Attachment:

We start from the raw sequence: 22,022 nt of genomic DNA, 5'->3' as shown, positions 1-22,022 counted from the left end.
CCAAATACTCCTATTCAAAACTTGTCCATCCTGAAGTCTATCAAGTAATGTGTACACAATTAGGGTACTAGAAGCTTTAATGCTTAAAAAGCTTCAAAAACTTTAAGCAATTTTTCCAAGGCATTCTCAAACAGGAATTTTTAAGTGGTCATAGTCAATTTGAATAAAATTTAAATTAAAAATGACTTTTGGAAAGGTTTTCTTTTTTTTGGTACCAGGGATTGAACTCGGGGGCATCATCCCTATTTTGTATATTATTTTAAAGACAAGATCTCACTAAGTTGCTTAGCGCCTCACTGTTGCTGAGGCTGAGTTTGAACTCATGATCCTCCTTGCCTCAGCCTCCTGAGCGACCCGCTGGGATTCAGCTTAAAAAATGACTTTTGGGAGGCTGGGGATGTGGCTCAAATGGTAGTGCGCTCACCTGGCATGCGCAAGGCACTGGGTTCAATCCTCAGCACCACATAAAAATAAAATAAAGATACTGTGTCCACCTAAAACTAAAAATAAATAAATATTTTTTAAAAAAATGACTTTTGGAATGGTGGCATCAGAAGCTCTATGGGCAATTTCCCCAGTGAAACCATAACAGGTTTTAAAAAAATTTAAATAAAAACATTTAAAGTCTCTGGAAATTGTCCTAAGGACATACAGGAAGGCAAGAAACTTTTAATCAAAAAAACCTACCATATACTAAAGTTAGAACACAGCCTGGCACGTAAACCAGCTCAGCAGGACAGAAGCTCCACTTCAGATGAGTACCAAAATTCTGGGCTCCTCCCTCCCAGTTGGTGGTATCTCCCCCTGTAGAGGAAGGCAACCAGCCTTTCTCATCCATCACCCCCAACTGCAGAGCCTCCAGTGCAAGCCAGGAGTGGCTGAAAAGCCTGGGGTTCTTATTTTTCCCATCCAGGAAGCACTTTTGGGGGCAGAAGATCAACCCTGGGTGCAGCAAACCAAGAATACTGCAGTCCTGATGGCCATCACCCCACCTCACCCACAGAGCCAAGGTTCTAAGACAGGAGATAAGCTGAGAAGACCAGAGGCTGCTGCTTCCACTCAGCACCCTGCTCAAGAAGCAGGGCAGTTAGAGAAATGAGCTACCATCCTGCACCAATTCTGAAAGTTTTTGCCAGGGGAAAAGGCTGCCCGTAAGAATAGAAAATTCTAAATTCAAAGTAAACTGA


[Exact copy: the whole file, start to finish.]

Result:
We start from the raw sequence: 22,022 nt of genomic DNA, 5'->3' as shown, positions 1-22,022 counted from the left end.
CCAAATACTCCTATTCAAAACTTGTCCATCCTGAAGTCTATCAAGTAATGTGTACACAATTAGGGTACTAGAAGCTTTAATGCTTAAAAAGCTTCAAAAACTTTAAGCAATTTTTCCAAGGCATTCTCAAACAGGAATTTTTAAGTGGTCATAGTCAATTTGAATAAAATTTAAATTAAAAATGACTTTTGGAAAGGTTTTCTTTTTTTTGGTACCAGGGATTGAACTCGGGGGCATCATCCCTATTTTGTATATTATTTTAAAGACAAGATCTCACTAAGTTGCTTAGCGCCTCACTGTTGCTGAGGCTGAGTTTGAACTCATGATCCTCCTTGCCTCAGCCTCCTGAGCGACCCGCTGGGATTCAGCTTAAAAAATGACTTTTGGGAGGCTGGGGATGTGGCTCAAATGGTAGTGCGCTCACCTGGCATGCGCAAGGCACTGGGTTCAATCCTCAGCACCACATAAAAATAAAATAAAGATACTGTGTCCACCTAAAACTAAAAATAAATAAATATTTTTTAAAAAAATGACTTTTGGAATGGTGGCATCAGAAGCTCTATGGGCAATTTCCCCAGTGAAACCATAACAGGTTTTAAAAAAATTTAAATAAAAACATTTAAAGTCTCTGGAAATTGTCCTAAGGACATACAGGAAGGCAAGAAACTTTTAATCAAAAAAACCTACCATATACTAAAGTTAGAACACAGCCTGGCACGTAAACCAGCTCAGCAGGACAGAAGCTCCACTTCAGATGAGTACCAAAATTCTGGGCTCCTCCCTCCCAGTTGGTGGTATCTCCCCCTGTAGAGGAAGGCAACCAGCCTTTCTCATCCATCACCCCCAACTGCAGAGCCTCCAGTGCAAGCCAGGAGTGGCTGAAAAGCCTGGGGTTCTTATTTTTCCCATCCAGGAAGCACTTTTGGGGGCAGAAGATCAACCCTGGGTGCAGCAAACCAAGAATACTGCAGTCCTGATGGCCATCACCCCACCTCACCCACAGAGCCAAGGTTCTAAGACAGGAGATAAGCTGAGAAGACCAGAGGCTGCTGCTTCCACTCAGCACCCTGCTCAAGAAGCAGGGCAGTTAGAGAAATGAGCTACCATCCTGCACCAATTCTGAAAGTTTTTGCCAGGGGAAAAGGCTGCCCGTAAGAATAGAAAATTCTAAATTCAAAGTAAACTGA